Over two matches though, the Taegeuk Nangja had found a new identity and confidence that they could compete at the highest level. Young players like Kang Chaerim and Son Hwayeon had been instructed to attack and pressure opposing defenders. Gone was a side that was tentative and sitting back, waiting for the opposition to come at them and make a mistake. Now, they were attempting to dictate play and make their opponents uncomfortable. In Chicago, it worked wonders. Where will the Taegeuk Nangja take this newfound confidence next?

In December, they will host the EAFF E-1 Championship in Busan, facing off against rivals Japan, North Korea, and China. This will be their first opportunity to play under newly appointed head coach, Colin Bell (Hwang Insun will remain as his top assistant coach). Then, in February 2020, they will travel to Jeju-do to host the third round of the AFC Women’s Olympic Qualifying Tournament. In Korea’s group are North Korea, Vietnam, and Myanmar. If they can overcome North Korea to top the group, they will advance to a two-legged playoff against the second-placed team from the group containing China, Australia, Thailand, and Taiwan (Chinese Taipei). If they finish second, they go up against the winner of the other group. The winner of the two playoffs go to Tokyo 2020, which would be a first Olympics football tournament for the Taegeuk Nangja.

These are the next steps for the Korean Women’s National Team. However, more than just winning matches, Hwang Insun talked about wanting to give hope to the fans after the Women’s World Cup:

As we played the World Cup in France, both myself and the Korean people, thought that the level of Korean women’s football was very low; it was “dead.” There was no hope. However, through this trip, we wanted to give the players and the fans hope that there was still a chance for immense improvement in Korean women’s football and that we have a chance to compete at the World level. I think that hope was shown during this trip.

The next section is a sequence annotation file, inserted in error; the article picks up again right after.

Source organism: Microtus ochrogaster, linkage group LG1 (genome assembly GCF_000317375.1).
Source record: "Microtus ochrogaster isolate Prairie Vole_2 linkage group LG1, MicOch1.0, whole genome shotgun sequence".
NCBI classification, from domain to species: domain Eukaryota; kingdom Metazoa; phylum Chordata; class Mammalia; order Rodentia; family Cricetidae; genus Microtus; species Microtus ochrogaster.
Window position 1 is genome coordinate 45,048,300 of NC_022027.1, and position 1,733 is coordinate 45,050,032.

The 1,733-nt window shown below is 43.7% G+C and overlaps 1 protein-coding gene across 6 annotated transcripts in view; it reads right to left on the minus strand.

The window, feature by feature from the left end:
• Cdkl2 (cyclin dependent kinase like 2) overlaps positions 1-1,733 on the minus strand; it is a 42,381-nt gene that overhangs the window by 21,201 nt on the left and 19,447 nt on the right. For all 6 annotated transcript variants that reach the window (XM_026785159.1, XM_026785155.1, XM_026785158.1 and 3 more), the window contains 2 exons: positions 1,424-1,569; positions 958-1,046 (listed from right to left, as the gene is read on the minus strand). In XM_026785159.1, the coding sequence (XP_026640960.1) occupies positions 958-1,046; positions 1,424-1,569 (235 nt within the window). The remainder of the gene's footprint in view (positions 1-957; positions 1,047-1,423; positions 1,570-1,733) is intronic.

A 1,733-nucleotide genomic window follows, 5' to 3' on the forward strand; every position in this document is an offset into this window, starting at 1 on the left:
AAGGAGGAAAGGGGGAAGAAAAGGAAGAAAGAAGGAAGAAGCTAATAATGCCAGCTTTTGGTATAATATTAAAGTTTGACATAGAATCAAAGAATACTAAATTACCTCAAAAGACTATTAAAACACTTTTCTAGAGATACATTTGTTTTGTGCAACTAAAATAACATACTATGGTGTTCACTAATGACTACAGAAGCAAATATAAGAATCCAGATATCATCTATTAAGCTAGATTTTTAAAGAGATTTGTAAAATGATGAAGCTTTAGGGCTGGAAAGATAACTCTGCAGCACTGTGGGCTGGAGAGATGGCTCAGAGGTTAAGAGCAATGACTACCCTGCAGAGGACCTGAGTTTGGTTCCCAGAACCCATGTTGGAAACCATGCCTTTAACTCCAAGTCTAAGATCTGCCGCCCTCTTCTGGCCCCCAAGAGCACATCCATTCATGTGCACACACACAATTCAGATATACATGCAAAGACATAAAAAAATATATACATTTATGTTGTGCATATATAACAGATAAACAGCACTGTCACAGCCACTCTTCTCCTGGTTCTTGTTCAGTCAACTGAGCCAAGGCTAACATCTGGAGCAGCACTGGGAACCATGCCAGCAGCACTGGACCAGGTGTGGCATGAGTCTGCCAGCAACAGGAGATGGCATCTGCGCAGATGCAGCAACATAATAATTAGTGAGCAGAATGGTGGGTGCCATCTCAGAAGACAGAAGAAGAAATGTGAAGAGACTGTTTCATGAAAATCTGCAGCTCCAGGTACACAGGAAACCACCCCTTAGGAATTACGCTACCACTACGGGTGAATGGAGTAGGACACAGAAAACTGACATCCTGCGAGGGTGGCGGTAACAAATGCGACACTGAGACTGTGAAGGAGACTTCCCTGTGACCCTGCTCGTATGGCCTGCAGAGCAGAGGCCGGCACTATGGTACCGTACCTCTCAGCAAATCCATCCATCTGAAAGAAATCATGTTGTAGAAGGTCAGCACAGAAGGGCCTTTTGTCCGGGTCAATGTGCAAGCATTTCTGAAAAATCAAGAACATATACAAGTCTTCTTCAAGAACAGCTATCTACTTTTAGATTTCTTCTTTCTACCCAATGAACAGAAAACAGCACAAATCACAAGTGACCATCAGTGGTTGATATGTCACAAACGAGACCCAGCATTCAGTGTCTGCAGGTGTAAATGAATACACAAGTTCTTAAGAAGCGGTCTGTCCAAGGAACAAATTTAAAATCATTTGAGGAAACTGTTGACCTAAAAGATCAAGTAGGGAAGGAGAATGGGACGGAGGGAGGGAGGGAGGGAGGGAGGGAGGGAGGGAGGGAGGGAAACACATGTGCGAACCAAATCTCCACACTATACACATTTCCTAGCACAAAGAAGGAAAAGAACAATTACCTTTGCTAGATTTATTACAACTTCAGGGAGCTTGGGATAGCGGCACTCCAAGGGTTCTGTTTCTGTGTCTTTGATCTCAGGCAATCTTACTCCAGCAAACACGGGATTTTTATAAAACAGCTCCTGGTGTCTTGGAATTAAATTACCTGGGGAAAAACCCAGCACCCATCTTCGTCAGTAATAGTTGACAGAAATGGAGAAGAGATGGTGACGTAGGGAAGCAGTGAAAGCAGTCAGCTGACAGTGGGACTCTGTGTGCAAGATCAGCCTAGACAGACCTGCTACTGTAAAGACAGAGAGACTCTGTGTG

With the confidence of a young team and the support of the fans, there can only be good things in the future for the Taegeuk Nangja. I’m just excited to see what these players can do next.

About Michael Welch 89 Articles
That Halfie Korean-American who loves football (I mean, soccer).


  1. Kudos for posting this article. We need more support and general attention for the women’s team to grow the program. I don’t know if and when the coaching staff will be finalized, but I like this interim manager’s style of pressing. The way women’s football has evolved over the years, unless you have some incredible individual talents on your team, best way to win matches is through forcing other team to make mistakes on their side of the turf. Albeit USAWNT was understandably tired from all those matches this fiscal year, even the supposedly the best women’s team in the world can and will make mistakes when pressed. Hope this pressing mentality continues for the team. Also, I noticed Cho bulked up a bit to be more suitable to play English style at West Ham, but it didn’t look like she lost any speed. And that young goal keeper needs a new goal keeping coach or replaced all together. She’s a half to full step slower to react and lacks know how and confidence to dominate around the 6 yard box. Her general ball kicking needs a lot of improvement as well and put her defense side in compromising situations many times.

    • Hi RC,

      So the KFA have decided on the women’s national team coach. His name is Colin Bell and he’s really experienced in women’s football. Here’s a link to The Athletic’s profile on him.

      Here’s a link to his first press conference as coach. He sounds very earnest about the job!

      In terms of the GK Kim Minjung, I think she has strength and weaknesses. For me, her strength is reflex saves. Keeping the second match 1-1 when she came on in the second half was hard and she needed reflex saves to do that. However, her command of the box is a weakness. She just prefers to stay on her line and let her defenders repel crosses which isn’t always easy.

      However, Korea has 2 other GKs at senior level coming back to fitness. Kang Ga-ae played the first 66 minutes of the match in Chicago and showed some good box command. She may win back the starting job. Yoon Young-gel sustained a major knee injury this season and also is on the way to recovery. Each of those 3 goalkeepers has a lot to work on to keep the job. Same with the men’s team.